Small-cap Northwestern Corp (NWE) is a pure regulated natural gas and electric utility serving about 665,000 customers in Montana, Nebraska and South Dakota. Rising from the ashes of a 2003 bankruptcy and an unsuccessful takeover by investment bank Nomura Babcock & Brown (NMR) in 2007, NWE offers investors both growth prospects and a slightly above-average current yield for the utility sector.
Montana represents about 80% of NWE's combined utility rate base that includes 684 MW of mainly base load coal-powered electric generation. Its service location in the wind-rich northern plains makes it ripe for expansion into higher ROE, FERC-regulated transmission projects. NWE has filed the necessary documents for approval of a 500Kv transmission line from just north of Butte, MT to Twin Falls, ID, also known as the Mountain States Transmission Inter-tie. In addition, NWE is looking to build alternative energy high voltage transmission hookups, also FERC regulated.
Over the past five years, NEW has experienced about a 1.3% annual customer growth rate and the upper plains service territory has offered a bit more stable economy during the ongoing "recession".
Below is a map of NWE's service area:
Capital expenditures are expected to expand from an annual maintenance cap-ex of about $150 million per year to a growth initiative adding $200 to $250 million in cap-ex. By 2018, management expects this expansion should increase rate based assets from a current $1.8 billion to around $3.2 billion and every $100 - $120 million in rate based asset growth could add about $0.14 per share to earnings, with no added dilution.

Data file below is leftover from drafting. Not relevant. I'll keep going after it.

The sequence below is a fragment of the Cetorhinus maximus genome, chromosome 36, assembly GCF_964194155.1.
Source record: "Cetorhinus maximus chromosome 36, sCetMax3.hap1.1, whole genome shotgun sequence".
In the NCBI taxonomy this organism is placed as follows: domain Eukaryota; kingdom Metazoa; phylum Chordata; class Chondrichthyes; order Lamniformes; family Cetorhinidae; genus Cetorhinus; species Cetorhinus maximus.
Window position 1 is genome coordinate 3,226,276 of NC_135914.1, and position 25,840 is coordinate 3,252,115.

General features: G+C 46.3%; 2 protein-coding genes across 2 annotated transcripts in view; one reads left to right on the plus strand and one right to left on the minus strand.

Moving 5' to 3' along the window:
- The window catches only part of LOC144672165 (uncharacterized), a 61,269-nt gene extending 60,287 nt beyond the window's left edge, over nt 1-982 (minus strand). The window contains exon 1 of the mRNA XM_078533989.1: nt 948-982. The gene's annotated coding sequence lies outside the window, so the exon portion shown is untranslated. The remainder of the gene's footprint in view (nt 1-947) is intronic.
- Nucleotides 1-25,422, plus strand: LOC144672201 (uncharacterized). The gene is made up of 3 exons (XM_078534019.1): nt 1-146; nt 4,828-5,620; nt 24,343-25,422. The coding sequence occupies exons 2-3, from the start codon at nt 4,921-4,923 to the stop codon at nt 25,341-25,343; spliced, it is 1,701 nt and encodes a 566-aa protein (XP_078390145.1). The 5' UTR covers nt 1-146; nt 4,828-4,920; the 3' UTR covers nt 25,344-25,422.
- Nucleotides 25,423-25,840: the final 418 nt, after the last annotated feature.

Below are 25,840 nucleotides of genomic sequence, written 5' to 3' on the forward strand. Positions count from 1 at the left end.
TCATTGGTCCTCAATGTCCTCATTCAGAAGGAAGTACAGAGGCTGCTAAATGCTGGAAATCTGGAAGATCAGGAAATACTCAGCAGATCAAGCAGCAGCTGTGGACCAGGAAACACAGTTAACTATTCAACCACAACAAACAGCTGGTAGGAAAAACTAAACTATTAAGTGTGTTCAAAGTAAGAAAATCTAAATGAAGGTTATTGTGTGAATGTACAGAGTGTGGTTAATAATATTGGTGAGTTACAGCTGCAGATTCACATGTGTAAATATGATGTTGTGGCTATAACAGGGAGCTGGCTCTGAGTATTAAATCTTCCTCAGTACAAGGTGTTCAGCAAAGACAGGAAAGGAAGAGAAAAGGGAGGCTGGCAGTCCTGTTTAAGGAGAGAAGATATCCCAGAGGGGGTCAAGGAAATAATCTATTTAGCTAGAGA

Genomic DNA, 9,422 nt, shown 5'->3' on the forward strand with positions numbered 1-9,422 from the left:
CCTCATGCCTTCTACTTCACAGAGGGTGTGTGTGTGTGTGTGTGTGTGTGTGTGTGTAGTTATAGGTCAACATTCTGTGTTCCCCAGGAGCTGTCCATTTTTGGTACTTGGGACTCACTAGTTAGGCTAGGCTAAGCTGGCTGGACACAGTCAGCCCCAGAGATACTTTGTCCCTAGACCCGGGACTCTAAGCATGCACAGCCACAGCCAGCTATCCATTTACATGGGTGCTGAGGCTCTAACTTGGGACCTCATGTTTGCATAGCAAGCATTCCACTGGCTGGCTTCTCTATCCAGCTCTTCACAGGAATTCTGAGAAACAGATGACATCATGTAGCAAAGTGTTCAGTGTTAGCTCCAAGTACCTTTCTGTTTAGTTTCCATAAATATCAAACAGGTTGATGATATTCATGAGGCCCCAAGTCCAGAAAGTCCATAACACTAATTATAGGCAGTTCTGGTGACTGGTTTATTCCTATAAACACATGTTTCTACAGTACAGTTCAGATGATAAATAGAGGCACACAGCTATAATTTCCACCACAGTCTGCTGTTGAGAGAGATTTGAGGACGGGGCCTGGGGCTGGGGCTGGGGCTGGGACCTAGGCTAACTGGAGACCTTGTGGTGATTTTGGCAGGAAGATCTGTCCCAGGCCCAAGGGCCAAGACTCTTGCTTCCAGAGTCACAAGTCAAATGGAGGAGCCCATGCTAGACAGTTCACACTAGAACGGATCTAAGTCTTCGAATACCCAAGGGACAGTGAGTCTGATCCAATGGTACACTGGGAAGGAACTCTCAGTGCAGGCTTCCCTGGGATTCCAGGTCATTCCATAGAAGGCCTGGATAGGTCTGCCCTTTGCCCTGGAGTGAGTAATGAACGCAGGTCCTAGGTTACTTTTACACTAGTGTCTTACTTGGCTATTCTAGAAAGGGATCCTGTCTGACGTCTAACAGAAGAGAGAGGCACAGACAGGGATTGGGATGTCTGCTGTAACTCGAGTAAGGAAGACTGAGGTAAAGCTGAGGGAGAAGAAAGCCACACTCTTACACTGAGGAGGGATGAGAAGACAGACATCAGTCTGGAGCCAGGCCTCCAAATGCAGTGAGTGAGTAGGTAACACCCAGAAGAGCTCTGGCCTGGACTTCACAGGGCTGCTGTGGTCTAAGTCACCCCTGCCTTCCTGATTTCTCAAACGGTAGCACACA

Listed below are anticipated cap ex growth projects:
However, about half of expansion cap ex includes projects which may or may not materialize over the next six years, with the necessity for additional renewable energy potentially in question. The final approval for the construction of the Inter-tie rests with the Bonneville Power Authority, and its positive nod is not guaranteed.
NWE is looking to expand its natural gas business through the acquisition of proven reserves that can be included in rate-based assets. By buying proven reserves, the exploration risk is greatly diminished and seems to be the preferred acquisition vehicle of the Montana utility commission. With low natural gas prices, these proven assets can be added at a historically low cost and management is looking to deliver about 50% of its annual consumption over the next five years from an in-house reserves position. This plan, if approved by the commission, would create total company reserves in the 10Bcf range.
For the first six months of 2012, electric revenue was 73% of total revenue while gas operations provided about 23% of total revenue. Of particular interest is its legacy Net Operating Loss carry forward of about $450 million. This NOL means income taxes are greatly reduced through 2015, increasing operating cash flow available for capital expenditures. According to Reuters.com, earnings per share have grown by 5.1% annually from 2005 to this year, driving dividend growth of 5.8% over the same timeframe.
After a recent secondary offering of 687,000 shares, there are 37.1 million shares outstanding, creating a market capitalization of $1.4 billion. Long-term debt stands at around $900 million and Return on Invested Capital for the trailing twelve months ending June 2012 was 5.2%, up smartly from the five-year average 4.4%. The current payout ratio of 57% is a bit below management's goal of 60% to 70%, allowing for further dividend increases.
With 4% to 6 % earnings growth added to a 4.0% current yield, investors could reasonably expect a consistent 8% to 10% total return. Northwestern could be a complementary selection to augment typical large-cap utility exposure.
See important disclaimer in Mr. Parepoynt's profile.